As you begin engagement ring shopping, you may become overwhelmed especially if you start looking at antique and vintage rings. Many of the terminology may seem confusing to you if you aren’t well-versed in antiquing.
I would like to define the main terms and definitions used to make your shopping experience less chaotic and more pleasurable. These are the most important terms you should know before shopping for the finest antique diamond engagement rings:
- Antique jewellery – Antique jewellery is traditionally defined as jewellery that is at least 100 years old. However, many places have loosened that definition to include pieces from 1930 and before so that it covers the Art Deco period.
- Vintage jewellery – Vintage jewellery has to be at least 20 years old so now it includes anything before the 1990s. If your grandmother left you her ring from the 1950s, that would be considered vintage.
- Estate jewellery – Estate jewellery is any jewellery that is second hand, no matter the time period, though often dealers keep it to about the last 30 years.
- Georgian Period – Lasting from 1700 to 1830, this period featured intricate detailing on the band, using designs such as flowers or butterflies. These rings used a combination of diamonds and other stones like garnet, emerald, or topaz. However, rings during this era were often backed with foil, and the ring could be become damaged if the foil becomes wet.
- Victorian Period – Lasting from 1837 to 1901, this period was named after Queen Victoria’s reign when diamonds became even more popular. Since this era lasted so long, it covered a plethora of styles beginning with a Romantic style, featuring floral scrolling, multi-coloured gold, and using your fiancé’s birthstone in the ring. After Prince Albert died in 1861, jewellery was darker and heavier, and there was an abundance of gold and diamonds, as they were discovered in South Africa. In the late Victorian period, rings started moving from cluster of diamonds to the infamous solitaire style.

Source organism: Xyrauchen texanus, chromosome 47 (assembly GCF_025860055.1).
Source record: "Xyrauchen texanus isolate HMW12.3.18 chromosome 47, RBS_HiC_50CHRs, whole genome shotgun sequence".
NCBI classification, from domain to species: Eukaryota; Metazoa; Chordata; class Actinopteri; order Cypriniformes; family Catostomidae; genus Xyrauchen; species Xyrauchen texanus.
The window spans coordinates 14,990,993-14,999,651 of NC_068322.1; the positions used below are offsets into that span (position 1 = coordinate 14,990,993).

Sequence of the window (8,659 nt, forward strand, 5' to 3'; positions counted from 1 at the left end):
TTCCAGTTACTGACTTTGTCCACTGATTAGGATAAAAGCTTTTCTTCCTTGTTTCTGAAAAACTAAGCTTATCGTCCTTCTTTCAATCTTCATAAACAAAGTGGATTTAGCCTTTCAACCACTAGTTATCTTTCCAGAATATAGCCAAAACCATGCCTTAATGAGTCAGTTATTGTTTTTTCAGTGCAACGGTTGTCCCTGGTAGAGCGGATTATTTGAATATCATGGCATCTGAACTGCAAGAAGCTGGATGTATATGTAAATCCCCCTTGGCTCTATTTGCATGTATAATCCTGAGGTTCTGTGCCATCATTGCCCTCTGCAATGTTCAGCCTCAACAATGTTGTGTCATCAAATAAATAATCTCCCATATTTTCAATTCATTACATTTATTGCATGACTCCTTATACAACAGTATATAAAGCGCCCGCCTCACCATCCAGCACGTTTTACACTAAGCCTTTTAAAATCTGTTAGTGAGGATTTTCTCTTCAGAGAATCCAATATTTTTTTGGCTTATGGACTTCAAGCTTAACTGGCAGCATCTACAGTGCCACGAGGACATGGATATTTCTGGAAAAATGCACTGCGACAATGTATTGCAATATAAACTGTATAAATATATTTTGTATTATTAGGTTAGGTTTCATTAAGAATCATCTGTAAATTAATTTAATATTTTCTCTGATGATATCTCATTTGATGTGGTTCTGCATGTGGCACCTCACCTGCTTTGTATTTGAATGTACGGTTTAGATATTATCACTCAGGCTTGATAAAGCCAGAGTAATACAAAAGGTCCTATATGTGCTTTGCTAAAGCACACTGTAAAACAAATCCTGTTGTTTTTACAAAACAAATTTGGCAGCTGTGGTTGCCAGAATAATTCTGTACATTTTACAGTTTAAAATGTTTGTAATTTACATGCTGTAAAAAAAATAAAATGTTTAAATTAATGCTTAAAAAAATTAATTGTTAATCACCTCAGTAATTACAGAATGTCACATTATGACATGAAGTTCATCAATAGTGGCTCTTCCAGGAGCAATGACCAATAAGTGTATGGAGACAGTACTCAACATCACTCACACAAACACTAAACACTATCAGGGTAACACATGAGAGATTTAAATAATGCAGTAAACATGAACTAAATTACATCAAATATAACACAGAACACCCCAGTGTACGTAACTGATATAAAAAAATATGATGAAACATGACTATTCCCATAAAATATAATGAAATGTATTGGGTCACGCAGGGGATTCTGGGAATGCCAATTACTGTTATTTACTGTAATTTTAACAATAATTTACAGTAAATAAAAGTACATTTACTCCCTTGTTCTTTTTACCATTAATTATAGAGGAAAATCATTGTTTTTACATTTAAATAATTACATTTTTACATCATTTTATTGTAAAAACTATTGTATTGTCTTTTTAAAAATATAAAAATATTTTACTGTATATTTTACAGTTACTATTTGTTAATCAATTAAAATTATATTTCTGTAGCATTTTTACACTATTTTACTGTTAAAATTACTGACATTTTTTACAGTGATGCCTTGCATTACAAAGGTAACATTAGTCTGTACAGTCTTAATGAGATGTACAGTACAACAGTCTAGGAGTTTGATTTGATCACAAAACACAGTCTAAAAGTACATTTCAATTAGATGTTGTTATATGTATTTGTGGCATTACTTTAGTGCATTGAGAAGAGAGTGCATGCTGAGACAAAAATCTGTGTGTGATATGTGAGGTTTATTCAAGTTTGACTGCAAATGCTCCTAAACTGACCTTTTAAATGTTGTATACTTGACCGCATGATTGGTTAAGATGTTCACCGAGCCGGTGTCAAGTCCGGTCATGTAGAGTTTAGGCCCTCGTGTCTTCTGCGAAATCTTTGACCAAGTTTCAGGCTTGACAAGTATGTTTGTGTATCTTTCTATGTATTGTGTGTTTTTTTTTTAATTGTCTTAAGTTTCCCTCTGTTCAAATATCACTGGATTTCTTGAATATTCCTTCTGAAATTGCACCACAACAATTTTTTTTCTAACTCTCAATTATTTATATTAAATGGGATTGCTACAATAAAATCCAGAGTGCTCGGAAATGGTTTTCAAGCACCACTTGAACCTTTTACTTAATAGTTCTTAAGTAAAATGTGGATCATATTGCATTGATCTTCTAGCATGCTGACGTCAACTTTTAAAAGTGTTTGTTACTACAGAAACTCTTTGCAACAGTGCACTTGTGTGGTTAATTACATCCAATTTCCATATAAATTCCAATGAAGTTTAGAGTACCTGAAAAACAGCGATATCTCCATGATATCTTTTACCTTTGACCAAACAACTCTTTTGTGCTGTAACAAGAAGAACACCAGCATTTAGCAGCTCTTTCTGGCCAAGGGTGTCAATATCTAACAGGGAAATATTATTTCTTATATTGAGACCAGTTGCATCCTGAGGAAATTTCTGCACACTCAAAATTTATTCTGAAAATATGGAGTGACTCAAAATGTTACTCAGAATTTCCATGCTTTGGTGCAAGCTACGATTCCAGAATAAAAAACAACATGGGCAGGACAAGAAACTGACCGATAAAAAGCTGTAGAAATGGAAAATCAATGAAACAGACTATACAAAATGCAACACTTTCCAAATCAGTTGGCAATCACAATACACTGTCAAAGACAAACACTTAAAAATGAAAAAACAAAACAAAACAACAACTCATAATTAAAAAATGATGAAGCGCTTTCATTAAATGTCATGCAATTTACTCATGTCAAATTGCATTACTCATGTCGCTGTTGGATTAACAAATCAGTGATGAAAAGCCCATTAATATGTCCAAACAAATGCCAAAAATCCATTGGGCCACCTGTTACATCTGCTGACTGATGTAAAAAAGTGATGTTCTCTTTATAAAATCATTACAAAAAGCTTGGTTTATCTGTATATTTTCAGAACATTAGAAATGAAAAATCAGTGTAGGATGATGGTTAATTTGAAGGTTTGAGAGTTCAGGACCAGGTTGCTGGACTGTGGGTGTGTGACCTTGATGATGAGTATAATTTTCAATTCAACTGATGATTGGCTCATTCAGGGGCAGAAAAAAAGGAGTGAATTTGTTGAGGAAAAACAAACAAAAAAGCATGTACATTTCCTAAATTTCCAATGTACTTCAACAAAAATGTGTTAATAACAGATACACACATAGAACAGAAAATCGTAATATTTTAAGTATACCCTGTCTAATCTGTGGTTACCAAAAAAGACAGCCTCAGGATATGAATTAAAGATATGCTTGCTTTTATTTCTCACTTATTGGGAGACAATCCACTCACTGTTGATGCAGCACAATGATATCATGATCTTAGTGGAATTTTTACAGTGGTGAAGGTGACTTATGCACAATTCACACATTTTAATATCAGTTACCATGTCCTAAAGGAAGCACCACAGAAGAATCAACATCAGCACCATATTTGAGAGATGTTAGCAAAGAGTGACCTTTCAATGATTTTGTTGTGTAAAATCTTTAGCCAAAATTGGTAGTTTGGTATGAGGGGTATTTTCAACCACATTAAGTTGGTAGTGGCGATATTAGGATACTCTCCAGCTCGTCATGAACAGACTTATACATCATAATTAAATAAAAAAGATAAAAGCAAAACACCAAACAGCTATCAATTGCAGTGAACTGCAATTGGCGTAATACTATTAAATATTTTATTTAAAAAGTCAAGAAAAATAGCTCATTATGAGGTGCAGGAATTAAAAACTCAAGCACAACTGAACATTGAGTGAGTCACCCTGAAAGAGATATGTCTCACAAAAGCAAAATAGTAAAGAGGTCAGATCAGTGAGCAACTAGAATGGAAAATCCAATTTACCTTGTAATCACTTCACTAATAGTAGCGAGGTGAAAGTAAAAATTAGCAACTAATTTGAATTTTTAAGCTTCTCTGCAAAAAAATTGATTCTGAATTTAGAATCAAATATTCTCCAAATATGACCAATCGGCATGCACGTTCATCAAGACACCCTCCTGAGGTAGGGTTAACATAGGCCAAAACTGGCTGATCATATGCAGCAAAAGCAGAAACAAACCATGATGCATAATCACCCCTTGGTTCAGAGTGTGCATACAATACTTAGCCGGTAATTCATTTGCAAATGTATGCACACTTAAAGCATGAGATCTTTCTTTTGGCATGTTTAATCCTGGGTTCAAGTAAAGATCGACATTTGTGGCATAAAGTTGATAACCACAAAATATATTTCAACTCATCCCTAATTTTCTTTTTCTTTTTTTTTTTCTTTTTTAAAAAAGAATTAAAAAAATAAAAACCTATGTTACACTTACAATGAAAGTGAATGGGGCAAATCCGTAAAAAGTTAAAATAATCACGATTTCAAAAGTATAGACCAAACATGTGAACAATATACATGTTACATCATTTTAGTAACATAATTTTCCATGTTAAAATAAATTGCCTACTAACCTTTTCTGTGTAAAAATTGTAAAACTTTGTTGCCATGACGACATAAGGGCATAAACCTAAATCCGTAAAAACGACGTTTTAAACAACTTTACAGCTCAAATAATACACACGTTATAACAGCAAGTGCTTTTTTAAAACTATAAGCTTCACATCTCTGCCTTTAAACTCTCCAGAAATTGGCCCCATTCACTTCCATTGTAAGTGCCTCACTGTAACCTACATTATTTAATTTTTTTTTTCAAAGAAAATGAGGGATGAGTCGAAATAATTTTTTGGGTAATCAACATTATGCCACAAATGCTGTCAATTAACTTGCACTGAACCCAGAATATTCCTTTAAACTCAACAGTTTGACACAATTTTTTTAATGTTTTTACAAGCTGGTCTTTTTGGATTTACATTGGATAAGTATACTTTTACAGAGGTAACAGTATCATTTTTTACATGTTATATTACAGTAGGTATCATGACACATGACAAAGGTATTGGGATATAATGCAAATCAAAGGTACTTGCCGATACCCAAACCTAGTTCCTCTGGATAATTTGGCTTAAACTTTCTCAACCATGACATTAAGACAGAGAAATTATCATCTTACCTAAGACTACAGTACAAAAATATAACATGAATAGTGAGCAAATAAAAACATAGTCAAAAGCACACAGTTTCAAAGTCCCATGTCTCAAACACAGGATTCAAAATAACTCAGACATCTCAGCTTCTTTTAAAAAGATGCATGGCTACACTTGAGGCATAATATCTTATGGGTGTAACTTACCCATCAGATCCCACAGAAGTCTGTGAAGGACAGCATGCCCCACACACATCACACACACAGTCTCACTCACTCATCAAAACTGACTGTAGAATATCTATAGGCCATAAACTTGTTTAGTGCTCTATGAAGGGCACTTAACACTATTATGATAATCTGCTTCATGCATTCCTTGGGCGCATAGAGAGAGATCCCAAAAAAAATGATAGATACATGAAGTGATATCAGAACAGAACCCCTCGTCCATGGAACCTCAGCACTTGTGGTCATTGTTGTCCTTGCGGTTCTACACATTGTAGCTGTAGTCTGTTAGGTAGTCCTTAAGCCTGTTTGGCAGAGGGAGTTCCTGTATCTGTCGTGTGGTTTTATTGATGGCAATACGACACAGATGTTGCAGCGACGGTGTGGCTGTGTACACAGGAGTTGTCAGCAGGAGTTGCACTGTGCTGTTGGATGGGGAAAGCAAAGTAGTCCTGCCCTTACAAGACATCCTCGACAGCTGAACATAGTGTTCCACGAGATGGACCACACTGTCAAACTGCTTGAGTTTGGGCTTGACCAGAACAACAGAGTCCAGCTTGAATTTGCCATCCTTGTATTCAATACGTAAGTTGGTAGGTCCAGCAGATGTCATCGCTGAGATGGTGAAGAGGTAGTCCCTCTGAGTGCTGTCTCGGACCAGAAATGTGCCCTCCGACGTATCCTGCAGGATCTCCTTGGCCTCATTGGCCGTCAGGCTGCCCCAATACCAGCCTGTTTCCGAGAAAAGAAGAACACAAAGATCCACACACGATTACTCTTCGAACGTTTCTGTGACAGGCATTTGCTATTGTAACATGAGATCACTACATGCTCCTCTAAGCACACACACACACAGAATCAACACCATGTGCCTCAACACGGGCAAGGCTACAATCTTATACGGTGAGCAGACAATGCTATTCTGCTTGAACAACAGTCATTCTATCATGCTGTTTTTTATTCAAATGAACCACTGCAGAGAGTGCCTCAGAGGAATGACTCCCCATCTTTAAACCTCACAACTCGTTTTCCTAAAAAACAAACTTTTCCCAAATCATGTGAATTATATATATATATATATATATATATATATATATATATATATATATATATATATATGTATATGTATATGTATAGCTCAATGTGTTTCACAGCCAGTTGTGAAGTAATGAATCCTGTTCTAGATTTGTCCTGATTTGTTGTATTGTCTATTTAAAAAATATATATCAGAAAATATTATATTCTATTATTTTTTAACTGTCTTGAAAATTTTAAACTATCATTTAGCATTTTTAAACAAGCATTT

- Edwardian Period – Lasting from 1901-1914, this era is remembered for their elegant styles and their open wire designs. Platinum became popular as it was easier to use to make their intricate detailing and filigrees. Rings from this period will have a metal purity and a production mark stamped inside.
- Art Deco Period – Lasting from 1920 to 1930, this period is the last one to be considered as antique jewellery. It’s also often the most popular as it features bold design and colours, geometric shapes, and an abundance of diamonds. You’ll find a mixture of geometric patterns, African and Egyptian styles, and colourful gemstones, such as emerald, black onyx, and ruby used with diamonds.
- Old Miner’s Cut – Usually a round or cushion cut. It pre-dates the Old European cut and features more facets than the earlier Table or Rose cuts.
- Old European cut – These cuts are generally round with heavier crowns, wider facets, and a small table. They were especially popular from the 1890s to the 1940s, until the more precise Round Brilliant cut was created.
- Marks or Hallmarks – These marks were most famous in the Edwardian era, and stated when the piece was made. The hallmark is stamped by the manufacture and if it’s not dated, can often help to date a piece and decipher its worth.
The terms discussed above are some of the most important terms you should remember when purchasing antique or vintage jewellery. Take note of these terms and shop like an expert!